George Bush and Than Shwe, Katrina and Nargis: A Study in Style

Comparisons are odious.
- John Fortescue, De Laudibus Legum Angliae (1471)

It would be unfair to compare the response of Myanmar Junta leader, Than Shwe, to Cyclone Nargis to George Bush's response to Hurricane Katrina. For one thing, the two disasters were separated by thousands of miles. Furthermore, Burma initially rejected all foreign aid whereas Mr. Bush only rejected aid from Cuba.

Of course, both Mr. Bush and Mr. Than knew in advance of the approaching disasters. On May 6, 2008, a spokesman for the Indian Meteorological Department said Burmese agencies had been given 48 hours' notice of the cyclone's advent, including its point of crossing, its severity and all related issues. There was no acknowledgement of the warning from the Myanmar government.

Mr. Bush was told the Sunday before the Monday Katrina struck that the city's flood defenses could fail in such a storm. The National Weather Service issued a special hurricane warning saying most of New Orleans would be uninhabitable for weeks and "water shortages will make human suffering incredible by modern standards." Unlike Mr. Than, Mr. Bush acknowledged these warnings. He said the government was fully prepared to help. He was wrong, of course, but not on purpose.

Monday morning Mr. Bush was again warned about the potential devastation of Katrina and was told the government might lack the capacity to deal with it. He did not let that interfere with the day's planned activities. Mr. Bush talked about immigration issues with the head of the Department of Homeland Security. He then shared a birthday cake photo-op with his old friend, Senator John McCain, and, after learning that the 17th Canal levee in New Orleans had breached, went off to Arizona to promote Medicare Drug benefits. By late afternoon he was at a California senior center where he discussed the Medicare drug benefit. At 8 that night the governor of Louisiana told the president she needed everything Mr. Bush could provide to deal with the emergency. Mr. Bush said nothing. He went to bed.

Tuesday afternoon Mr. Bush joined country singer, Mark Willis, for a photo op, Mr. Bush holding a guitar and the singer smiling at the playful president. Mr. Bush then returned to Texas to finish up his vacation. He let it be known that he would begin work the following day with a task force to coordinate relief efforts.

It took Mr. Than two weeks to meet victims and see the destruction for himself. As soon as Mr. Bush finished his vacation Wednesday, he flew back to Washington, making a detour, however, to fly over New Orleans so he could see for himself how bad things were. A picture was taken of him looking out the airplane window at the devastation below, the sort of picture that could not be published of Mr. Than since he never did that.

As different as the responses of the two leaders to their respective disasters were, there is one sad similarity. Many Burmese will die or permanently suffer the effects of the government's unwillingness to permit foreign aid to enter the country until long after the disaster had struck. By contrast, within days after Katrina struck, FEMA ordered $2.7 billion worth of trailers and mobile homes to house those left homeless using a single page of specifications. Joseph Hagerman, a Federation of American Scientists expert who is helping develop new emergency housing is quoted in the Washington Post as saying: "I can't believe that we bought a billion dollars' worth of product with a 25-line spec. There's not much you can do in 25 lines to protect life safety." He is right. There is now a health catastrophe among the 300,000 people living in those homes.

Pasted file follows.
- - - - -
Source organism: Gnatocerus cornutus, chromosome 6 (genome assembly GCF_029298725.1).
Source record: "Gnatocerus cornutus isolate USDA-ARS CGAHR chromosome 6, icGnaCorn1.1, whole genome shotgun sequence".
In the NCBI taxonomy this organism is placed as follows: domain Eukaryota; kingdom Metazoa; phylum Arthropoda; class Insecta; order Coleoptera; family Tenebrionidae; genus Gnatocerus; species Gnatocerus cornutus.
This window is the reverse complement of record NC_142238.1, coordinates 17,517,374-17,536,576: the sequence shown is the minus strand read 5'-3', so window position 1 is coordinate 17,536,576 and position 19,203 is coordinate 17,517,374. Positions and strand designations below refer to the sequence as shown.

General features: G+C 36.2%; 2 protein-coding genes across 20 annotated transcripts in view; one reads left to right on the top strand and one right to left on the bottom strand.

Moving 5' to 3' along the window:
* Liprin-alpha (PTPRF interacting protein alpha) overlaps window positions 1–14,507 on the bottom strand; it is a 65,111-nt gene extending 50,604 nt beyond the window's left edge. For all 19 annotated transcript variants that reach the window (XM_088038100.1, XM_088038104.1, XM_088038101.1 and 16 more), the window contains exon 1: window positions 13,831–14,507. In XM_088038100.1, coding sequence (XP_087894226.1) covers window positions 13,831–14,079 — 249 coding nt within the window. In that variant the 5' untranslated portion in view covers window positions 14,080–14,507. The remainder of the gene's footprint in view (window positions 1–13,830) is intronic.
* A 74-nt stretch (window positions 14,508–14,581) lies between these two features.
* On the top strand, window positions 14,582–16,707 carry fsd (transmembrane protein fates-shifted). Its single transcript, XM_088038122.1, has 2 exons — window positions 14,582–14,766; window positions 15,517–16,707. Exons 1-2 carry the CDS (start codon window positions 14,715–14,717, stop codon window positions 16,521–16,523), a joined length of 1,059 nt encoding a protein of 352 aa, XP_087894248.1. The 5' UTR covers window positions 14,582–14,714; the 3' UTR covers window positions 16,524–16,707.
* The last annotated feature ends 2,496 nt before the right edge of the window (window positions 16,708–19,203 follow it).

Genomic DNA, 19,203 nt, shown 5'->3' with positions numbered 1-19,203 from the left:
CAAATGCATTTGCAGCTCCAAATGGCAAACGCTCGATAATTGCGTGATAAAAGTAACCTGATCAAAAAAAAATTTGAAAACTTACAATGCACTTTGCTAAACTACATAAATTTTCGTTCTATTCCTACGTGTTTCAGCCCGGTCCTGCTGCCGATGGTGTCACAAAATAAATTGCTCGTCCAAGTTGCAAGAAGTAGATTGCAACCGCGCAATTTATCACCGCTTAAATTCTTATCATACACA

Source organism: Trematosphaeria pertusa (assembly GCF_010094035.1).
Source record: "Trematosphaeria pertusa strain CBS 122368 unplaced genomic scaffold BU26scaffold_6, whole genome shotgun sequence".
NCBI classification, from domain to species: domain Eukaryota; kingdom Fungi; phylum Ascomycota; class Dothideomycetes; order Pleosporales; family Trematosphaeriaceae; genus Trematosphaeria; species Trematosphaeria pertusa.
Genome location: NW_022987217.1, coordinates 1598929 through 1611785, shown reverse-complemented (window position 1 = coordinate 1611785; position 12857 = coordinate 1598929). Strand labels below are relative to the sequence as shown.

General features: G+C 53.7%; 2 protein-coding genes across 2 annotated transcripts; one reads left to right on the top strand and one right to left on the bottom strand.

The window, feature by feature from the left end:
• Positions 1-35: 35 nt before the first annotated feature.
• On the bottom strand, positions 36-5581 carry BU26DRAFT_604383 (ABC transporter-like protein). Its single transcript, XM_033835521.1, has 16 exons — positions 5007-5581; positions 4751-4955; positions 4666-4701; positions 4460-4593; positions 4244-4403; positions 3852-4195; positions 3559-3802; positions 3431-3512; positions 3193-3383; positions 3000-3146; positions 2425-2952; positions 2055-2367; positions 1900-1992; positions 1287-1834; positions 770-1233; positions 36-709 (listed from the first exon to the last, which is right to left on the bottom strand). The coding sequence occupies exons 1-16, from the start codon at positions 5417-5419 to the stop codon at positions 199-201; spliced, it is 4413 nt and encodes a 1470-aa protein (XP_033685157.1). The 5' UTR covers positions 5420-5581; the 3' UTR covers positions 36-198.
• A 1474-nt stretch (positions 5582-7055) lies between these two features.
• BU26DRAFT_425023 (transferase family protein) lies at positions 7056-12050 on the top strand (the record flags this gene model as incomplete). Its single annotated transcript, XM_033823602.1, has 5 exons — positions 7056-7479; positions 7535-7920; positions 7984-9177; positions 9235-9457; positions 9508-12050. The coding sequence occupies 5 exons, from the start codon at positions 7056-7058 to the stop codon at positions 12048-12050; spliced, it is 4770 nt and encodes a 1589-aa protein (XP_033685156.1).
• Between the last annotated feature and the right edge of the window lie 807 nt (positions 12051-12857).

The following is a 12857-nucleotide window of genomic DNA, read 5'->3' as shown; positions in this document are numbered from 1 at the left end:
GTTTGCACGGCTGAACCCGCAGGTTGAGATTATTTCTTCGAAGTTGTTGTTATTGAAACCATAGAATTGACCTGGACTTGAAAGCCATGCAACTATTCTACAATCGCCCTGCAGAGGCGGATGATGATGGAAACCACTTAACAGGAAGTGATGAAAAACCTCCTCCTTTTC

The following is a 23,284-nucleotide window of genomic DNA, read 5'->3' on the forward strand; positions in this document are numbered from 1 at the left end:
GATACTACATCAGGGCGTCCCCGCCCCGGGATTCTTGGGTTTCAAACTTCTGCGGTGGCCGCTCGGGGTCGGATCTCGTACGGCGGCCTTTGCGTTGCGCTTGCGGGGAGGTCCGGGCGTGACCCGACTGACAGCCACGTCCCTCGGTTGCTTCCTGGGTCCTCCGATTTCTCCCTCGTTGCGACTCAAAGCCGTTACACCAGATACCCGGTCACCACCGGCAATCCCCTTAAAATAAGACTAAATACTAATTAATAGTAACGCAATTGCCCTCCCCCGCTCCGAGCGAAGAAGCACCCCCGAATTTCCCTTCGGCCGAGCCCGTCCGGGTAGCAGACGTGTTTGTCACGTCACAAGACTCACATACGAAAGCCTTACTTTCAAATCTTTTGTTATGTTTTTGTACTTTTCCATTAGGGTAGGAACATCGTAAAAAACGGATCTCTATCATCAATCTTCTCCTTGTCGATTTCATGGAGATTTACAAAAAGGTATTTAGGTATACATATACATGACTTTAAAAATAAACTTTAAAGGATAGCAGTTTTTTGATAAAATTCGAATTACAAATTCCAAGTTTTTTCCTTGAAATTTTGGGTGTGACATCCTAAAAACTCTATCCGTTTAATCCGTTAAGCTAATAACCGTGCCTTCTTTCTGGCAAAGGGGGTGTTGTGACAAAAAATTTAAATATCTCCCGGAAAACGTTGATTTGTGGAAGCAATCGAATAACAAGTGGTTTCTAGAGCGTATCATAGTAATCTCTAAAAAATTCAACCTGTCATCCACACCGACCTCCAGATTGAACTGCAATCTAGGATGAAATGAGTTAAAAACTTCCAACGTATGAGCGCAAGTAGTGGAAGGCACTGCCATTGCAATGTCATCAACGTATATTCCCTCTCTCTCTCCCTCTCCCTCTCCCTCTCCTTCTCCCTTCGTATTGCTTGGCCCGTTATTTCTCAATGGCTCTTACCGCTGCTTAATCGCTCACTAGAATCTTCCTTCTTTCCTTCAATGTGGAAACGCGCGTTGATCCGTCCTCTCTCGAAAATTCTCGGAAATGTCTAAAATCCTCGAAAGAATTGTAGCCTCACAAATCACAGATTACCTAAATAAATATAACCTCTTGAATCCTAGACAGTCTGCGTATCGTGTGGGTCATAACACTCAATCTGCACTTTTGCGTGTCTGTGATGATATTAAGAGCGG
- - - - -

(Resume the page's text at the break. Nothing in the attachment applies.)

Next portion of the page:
The problems first surfaced in 2006. Scott Needle, a pediatrician in Bay St. Louis said children living in the trailers were coming in to see him with respiratory complaints that occurred repeatedly. The Sierra Club tested the air in 44 trailers and in 40 of them the concentration of formaldehyde was more than .1 parts per million. The National Institute for Occupational Safety and Health says workers should not be exposed to that level of concentration for more than 15 minutes at a time. Responding to the initial complaints FEMA spokesman, Aaron Walker, said out of 115,000 trailers being used there had then been only 20 complaints and they could easily be resolved by increasing ventilation in the trailers.

In the two years since Mr. Walker spoke, the number of complainants has increased. According to the Post, 17,000 residents of the trailers have joined in a class action lawsuit against the Federal Government and the trailer manufacturers alleging health consequences from living in the trailers including respiratory illnesses and cancer.

Only time will tell if the illnesses affecting the families and the presence of formaldehyde in the trailers furnished by the government is anything more than coincidental. Here is one thing that is definitely coincidental: any similarity between George Bush's response to Katrina and Than Shwe's response to Cyclone Nargis.

Christopher Brauchli;
For his political commentary see

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